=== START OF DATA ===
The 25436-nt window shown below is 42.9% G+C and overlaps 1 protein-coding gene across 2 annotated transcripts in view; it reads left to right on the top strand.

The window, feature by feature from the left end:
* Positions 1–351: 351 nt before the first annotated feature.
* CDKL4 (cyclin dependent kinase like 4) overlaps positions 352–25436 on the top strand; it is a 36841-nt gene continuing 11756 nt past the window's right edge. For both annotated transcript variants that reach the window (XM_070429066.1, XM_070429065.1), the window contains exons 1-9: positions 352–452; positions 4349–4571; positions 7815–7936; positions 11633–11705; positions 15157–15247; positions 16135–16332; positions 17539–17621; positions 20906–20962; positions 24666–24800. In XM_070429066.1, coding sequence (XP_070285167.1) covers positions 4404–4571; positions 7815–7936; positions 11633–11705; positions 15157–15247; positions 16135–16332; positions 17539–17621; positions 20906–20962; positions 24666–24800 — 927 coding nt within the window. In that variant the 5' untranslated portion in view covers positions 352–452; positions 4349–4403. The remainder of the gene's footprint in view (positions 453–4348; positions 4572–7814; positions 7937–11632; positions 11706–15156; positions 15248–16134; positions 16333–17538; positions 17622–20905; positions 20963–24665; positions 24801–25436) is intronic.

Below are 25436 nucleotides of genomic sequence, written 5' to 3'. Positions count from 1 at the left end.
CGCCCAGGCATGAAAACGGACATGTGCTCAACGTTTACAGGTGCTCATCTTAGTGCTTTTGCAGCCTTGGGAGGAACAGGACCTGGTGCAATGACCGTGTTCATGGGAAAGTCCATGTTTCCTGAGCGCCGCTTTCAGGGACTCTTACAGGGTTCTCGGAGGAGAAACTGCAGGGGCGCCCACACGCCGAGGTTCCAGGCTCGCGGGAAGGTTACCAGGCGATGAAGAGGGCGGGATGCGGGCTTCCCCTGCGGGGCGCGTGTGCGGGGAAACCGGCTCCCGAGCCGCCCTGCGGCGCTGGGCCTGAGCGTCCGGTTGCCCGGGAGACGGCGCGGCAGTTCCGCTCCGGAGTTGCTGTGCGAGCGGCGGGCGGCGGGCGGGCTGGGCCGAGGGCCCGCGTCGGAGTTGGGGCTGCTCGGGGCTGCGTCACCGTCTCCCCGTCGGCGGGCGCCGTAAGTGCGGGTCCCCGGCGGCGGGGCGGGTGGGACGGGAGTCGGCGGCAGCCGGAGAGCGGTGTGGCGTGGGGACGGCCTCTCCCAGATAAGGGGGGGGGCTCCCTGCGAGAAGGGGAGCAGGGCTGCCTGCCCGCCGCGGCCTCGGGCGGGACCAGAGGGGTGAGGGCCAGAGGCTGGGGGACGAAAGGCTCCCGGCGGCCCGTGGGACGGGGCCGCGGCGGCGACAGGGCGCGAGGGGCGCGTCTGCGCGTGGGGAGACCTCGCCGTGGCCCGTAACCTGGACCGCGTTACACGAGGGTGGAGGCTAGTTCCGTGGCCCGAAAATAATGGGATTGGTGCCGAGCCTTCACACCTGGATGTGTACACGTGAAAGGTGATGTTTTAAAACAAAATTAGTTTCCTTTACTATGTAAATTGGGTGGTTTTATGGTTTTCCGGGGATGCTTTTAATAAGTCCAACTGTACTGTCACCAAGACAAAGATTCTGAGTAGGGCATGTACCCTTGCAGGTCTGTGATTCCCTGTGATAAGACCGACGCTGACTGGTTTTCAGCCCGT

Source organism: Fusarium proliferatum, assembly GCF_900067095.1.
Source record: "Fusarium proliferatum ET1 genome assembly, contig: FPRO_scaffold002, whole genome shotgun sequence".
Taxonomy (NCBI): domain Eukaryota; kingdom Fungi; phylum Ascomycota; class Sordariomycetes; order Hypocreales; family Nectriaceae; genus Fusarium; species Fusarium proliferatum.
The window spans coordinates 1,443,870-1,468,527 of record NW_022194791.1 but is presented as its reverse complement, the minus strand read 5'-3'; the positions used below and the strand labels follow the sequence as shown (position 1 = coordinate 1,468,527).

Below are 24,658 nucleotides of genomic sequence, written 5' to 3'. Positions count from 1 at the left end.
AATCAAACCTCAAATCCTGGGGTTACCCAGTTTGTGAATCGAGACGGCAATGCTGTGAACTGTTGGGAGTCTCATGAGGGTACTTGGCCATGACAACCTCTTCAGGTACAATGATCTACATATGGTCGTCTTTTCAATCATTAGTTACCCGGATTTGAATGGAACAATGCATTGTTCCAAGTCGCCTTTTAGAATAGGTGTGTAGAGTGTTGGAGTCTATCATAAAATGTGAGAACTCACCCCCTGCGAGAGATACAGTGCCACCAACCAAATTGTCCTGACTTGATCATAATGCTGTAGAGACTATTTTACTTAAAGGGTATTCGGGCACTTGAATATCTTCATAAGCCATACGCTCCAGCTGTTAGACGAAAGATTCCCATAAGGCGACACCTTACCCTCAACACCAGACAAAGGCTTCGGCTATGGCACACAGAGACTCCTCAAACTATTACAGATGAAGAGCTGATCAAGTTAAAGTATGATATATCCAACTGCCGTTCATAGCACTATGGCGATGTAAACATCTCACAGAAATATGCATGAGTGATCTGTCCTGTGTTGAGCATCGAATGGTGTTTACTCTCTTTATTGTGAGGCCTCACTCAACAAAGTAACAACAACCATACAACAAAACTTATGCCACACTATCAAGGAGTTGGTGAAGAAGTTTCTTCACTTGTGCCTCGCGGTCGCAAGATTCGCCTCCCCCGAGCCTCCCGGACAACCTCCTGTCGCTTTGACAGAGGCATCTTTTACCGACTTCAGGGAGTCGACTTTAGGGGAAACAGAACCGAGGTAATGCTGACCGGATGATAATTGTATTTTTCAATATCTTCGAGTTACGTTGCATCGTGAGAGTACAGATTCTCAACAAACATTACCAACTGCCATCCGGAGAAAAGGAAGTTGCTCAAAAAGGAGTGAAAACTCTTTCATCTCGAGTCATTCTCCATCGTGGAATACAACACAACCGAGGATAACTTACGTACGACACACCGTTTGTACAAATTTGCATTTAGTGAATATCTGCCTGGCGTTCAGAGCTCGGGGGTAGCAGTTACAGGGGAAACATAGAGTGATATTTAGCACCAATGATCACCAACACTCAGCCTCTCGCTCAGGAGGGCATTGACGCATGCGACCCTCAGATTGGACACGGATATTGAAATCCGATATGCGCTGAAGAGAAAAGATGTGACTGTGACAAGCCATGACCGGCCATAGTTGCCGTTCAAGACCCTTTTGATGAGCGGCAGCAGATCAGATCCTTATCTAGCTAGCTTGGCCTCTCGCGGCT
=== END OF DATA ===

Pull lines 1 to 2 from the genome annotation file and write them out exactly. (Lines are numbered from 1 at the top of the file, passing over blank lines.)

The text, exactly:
The 25436-nt window shown below is 42.9% G+C and overlaps 1 protein-coding gene across 2 annotated transcripts in view; it reads left to right on the top strand.

The window, feature by feature from the left end: